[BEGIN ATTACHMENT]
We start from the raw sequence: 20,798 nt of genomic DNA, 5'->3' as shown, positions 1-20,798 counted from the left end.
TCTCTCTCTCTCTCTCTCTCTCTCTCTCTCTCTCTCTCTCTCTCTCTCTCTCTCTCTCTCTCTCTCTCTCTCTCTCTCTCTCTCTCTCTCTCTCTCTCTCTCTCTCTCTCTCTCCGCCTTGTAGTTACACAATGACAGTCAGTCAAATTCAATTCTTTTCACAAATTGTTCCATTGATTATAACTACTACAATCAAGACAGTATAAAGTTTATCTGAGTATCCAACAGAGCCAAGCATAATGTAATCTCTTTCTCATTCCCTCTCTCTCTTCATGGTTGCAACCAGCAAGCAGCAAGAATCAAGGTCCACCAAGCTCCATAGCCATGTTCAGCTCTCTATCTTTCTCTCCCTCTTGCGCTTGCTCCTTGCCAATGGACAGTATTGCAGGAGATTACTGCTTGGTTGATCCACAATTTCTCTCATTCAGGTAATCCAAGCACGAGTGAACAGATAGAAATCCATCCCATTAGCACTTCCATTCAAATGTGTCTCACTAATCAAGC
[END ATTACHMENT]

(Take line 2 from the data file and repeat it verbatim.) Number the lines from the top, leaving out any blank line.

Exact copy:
TCTCTCTCTCTCTCTCTCTCTCTCTCTCTCTCTCTCTCTCTCTCTCTCTCTCTCTCTCTCTCTCTCTCTCTCTCTCTCTCTCTCTCTCTCTCTCTCTCTCTCTCTCTCTCTCTCCGCCTTGTAGTTACACAATGACAGTCAGTCAAATTCAATTCTTTTCACAAATTGTTCCATTGATTATAACTACTACAATCAAGACAGTATAAAGTTTATCTGAGTATCCAACAGAGCCAAGCATAATGTAATCTCTTTCTCATTCCCTCTCTCTCTTCATGGTTGCAACCAGCAAGCAGCAAGAATCAAGGTCCACCAAGCTCCATAGCCATGTTCAGCTCTCTATCTTTCTCTCCCTCTTGCGCTTGCTCCTTGCCAATGGACAGTATTGCAGGAGATTACTGCTTGGTTGATCCACAATTTCTCTCATTCAGGTAATCCAAGCACGAGTGAACAGATAGAAATCCATCCCATTAGCACTTCCATTCAAATGTGTCTCACTAATCAAGC